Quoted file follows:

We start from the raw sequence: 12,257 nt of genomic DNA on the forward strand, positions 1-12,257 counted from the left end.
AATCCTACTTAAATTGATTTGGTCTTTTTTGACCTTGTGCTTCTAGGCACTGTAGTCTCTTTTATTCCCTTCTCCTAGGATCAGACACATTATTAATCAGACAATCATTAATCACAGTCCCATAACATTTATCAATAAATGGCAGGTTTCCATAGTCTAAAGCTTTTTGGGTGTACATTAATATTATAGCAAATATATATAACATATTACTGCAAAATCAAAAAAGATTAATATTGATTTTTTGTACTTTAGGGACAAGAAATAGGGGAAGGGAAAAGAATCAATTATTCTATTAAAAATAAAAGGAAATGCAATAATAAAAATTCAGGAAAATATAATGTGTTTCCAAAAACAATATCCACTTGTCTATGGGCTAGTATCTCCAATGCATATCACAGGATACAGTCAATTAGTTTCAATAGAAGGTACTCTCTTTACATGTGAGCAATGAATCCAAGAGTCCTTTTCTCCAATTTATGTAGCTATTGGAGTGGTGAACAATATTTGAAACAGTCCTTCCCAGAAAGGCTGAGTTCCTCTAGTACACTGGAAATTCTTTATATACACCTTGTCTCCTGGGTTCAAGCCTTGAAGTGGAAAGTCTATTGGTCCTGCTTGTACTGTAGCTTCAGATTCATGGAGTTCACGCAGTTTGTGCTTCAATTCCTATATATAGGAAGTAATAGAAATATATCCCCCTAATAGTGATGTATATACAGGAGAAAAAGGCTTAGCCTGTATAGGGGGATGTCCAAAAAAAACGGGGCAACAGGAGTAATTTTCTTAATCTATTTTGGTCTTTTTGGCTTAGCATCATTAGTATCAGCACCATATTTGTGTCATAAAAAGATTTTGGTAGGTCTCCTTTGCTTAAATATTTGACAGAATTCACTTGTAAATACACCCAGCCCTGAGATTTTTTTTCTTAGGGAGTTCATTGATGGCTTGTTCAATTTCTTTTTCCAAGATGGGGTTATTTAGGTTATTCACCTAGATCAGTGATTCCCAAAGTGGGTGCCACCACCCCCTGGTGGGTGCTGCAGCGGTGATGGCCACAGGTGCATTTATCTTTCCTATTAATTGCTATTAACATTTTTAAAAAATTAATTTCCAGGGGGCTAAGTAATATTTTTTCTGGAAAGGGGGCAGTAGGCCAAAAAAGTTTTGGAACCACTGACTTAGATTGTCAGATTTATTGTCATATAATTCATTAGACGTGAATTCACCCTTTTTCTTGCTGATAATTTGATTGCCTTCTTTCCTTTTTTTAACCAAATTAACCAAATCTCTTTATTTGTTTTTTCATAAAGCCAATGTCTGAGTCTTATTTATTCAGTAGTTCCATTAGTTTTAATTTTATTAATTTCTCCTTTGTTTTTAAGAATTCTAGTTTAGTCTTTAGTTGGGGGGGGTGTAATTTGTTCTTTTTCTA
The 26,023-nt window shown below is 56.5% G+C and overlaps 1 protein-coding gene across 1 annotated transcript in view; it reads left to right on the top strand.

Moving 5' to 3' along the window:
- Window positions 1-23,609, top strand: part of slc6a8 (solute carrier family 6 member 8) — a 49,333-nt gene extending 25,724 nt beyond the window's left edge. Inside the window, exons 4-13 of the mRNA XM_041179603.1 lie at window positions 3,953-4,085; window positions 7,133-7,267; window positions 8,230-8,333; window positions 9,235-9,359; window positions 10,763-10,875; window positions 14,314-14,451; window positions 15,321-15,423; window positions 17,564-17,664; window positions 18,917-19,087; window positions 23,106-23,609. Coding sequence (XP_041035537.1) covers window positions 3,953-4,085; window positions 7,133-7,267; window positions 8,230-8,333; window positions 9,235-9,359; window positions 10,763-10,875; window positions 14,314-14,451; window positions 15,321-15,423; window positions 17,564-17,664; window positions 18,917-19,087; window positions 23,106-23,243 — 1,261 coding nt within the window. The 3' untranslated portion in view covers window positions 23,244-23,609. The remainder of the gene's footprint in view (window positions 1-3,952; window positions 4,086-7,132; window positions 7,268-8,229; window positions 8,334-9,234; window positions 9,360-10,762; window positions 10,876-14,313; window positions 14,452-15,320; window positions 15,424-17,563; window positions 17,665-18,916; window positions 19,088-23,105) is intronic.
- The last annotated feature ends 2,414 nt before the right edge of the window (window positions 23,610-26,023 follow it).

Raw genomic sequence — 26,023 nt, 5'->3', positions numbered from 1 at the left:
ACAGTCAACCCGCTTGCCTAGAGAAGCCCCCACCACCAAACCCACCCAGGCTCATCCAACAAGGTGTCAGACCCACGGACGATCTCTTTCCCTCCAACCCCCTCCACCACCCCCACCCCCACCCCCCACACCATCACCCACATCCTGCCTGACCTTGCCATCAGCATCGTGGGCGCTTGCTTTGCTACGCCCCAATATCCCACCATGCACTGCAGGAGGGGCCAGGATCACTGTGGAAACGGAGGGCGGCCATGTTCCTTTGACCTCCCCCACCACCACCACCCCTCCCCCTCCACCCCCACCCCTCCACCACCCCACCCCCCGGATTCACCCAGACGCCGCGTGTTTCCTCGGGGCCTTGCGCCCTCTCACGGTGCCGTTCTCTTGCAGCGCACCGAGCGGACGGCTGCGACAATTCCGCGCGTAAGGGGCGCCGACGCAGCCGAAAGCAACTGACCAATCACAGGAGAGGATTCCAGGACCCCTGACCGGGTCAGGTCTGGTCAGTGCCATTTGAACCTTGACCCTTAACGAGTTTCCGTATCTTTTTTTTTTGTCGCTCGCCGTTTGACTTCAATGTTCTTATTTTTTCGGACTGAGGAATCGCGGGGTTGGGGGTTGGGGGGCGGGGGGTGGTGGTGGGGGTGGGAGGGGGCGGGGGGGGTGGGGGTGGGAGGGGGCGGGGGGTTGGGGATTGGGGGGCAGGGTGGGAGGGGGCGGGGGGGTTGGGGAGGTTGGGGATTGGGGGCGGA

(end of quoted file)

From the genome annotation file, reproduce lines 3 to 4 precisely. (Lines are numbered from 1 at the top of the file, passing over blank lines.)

The 26,023-nt window shown below is 56.5% G+C and overlaps 1 protein-coding gene across 1 annotated transcript in view; it reads left to right on the top strand.

Moving 5' to 3' along the window: